Edgar, the Aetheling, was the son of Prince
Edward of the ancient and royal Saxon House of Wessex and his mother,
Agatha, was the daughter of Henry II, emperor of Germany.
his mother Agatha, and his two sisters Margaret and Christina, came to
England to the court of Edward the Confessor, bringing with them a large
number of Hungarian attendants.
Edgar, the Aetheling, had in his
own person the Anglo-Saxon claim to the crown of England, but before he
could act, William, Duke of Normandy, landed an army in England, gained
the throne, and was crowned in London before the end of the year
Edgar abandoned his claim to the throne and swore loyalty to
William at Berkhamstead on December 25, 1066. In return, William gave
Edgar an earldom with large possessions.
Edgar later became
suspicious of William, and taking his two sisters, his mother Agatha, and
their attendants, fled England and sailed for Scotland. High winds drove
their ship into the Firth of Forth at St. Margaret's Hope, Queenferry,
Scotland. They were received by King Malcolm II, Canmore of
King Malcolm II was the son of King Duncan of Scotland.
King Duncan had been killed in a battle with MacBeth. Afterwards, Malcolm
II defeated MacBeth and took the Scottish crown as Malcolm II,
Later, King Malcolm offered his hand to Princess Margaret,
daughter of Agatha, and sister of Edgar. Margaret accepted and became the
Queen of Scotland.
The Garoich is a
fertile district in Aberdeenshire. It is bounded on the south by the river
Don, which separates the Garoich from Mar, on the east and north by
Formartine and the hills of Foundland, and on the west by the river Bogie.
It is overlooked by the beautiful hill Bennaths. This district of the
Garioch was erected into an earldom by King Malcolm in favor of his
brother, David, Earl of Huntingdon, about 1160.
Lesslyn in the Garioch
Bartholomew: Founder of our
Among the noblemen who traveled from Hungary to
England then on to Scotland with Edgar, Agatha and family was Bartholomew.
He became Queen Margaret's most trusted assistant. King Malcolm, Canmore,
appointed him governor of the Edinburg Castle, honored him with the
dignity of knighthood, and gave him large grants of land in Fife, Angus,
the Mearns, and Aberdeenshire.
According to tradition, King Malcolm
promised Bartholomew all hereditary rights to all land within a radius of
one mile where he was forced to stop and feed his horse on a journey,
starting at Deinfermline and proceeding northward. He first stopped at
Frechil in Fife, next at Innerlessad in Angus, then at Feskie in the
Mearns, and last at Cuskine in Mar. His horse failed him in the Garioch.
On his return, the king asked him where he had left his horse, and he
answered in metrical style,
"Between a lesse ley and a mair
horse it tyrd and stopped there."
The king replied in the same
"Lord Lesse ley shalt thou be
And thy heirs
and gave him the grant of land.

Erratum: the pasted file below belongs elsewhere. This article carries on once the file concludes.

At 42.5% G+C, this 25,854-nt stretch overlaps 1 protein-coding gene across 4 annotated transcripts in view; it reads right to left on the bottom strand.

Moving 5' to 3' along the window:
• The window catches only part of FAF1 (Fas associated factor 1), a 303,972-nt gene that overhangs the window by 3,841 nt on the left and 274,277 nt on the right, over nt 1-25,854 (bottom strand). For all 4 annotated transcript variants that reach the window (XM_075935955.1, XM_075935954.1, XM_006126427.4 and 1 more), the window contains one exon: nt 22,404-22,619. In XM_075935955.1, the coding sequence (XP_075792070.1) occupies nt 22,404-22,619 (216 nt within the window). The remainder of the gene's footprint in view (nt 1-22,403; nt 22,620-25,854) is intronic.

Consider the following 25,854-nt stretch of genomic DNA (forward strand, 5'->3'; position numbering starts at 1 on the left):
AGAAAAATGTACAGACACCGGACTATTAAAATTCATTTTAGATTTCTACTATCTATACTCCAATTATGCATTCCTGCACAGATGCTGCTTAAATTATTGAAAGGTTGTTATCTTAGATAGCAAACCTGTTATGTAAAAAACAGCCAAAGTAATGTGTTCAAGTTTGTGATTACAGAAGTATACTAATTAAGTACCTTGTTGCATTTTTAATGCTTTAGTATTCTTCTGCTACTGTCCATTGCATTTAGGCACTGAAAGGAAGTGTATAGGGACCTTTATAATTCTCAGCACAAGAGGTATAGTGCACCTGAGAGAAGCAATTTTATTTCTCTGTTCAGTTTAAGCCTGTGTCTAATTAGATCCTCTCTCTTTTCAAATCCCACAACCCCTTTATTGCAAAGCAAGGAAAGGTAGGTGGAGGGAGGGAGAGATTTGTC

later married Beatrix, sister of King Malcolm and became the king's
From the "Genealogist of Tree of the Royal Family
of Scotland", by John Brown of Scotland, published in March 1792, comes
"Beatrix, daughter of King Duncan and sister of
Malcolm II, Canmore, married Bartholomew of whom all the Lesleys in
Scotland are descended."
From this union came many noble and famous
men who have risen to great splendor and wealth from distinguished service
or intermarriages with other noble houses in not only Scotland but France,
Sweden, Germany, Russia, and Austria.
The land of Lesslyn in the
Garioch about 19 miles north of Aberdeen is a fine agricultural area of
Scotland. No doubt, this is where Bartholomew built his castle.
Bartholomew was the first possessor of the land of Lesslyn.
of the family name, Bartholomew died as an old man about 1121 and was
succeeded by his son Malcolm. Malcolm died about 1176 and was succeeded by
his son Norman, about 1248.
Norman married a daughter of Stuart,
Earl of Lion. They had issue:
Norman and married Catherine Muir. His issue:
Norman, the fifth
possessor of the land of Lesslyn, was the first to use the family surname
as he styled it in most public documents as "Sir Norman de Lesslyn" and
"dominus de Lesley". He married the daughter and heiress of Watson of
Rothes. He died about 1320.
Sir Andrew de Lesslyn
succeeded his father in 1320. He received several baronies through the
rights of this wife, Mary Abernethy. He was the sixth possessor of the
land of Lesslyn and conveyed to his son George the Baronies of Balquhain.
He also obtained from King David II a charter under the great seal, making
all the lands into one free barony called the Barony of Balquhain. George
became the first Baron of Balquhain.
George Lessley, First
Earl of Rothes
King Robert Bruce granted a charter to his
nephew, Randolph, Earl of Moray, of all the king's land in Moray as they
were held by Alexander, King of Scotland, together with all the other
adjacent lands contained within the limits and boundaries, beginning at
the river Spey where it falls into the sea and ascending by the same
river, comprehending the lands of Fochabers, Rolhenayks, Roths, Bakarm,
and other lands. It was granted in 1312. The first Earl of Rothes was
George Lessley. George, the son of Norman de Lessley, was born about 1417
and through his father and mother was descended from both the royal
families of Bruce and Stewart. He was created Earl of Rothes by King James
II by charter of March 20, 1457.
The Lesleys of Rothes and
Balquhain became the principal branches of the family.
of Ballybay North Ireland are a branch of the family of the Earl of
The Leslie House in County
Antrim, North Ireland, descends from the Ballybay branch.
Lesleys of Tarbet in Ireland descend from the Wardis branch of the family
The Lesleys of Glassbough of Ireland descend from the
Wardis branch of the Barons of Balquhain.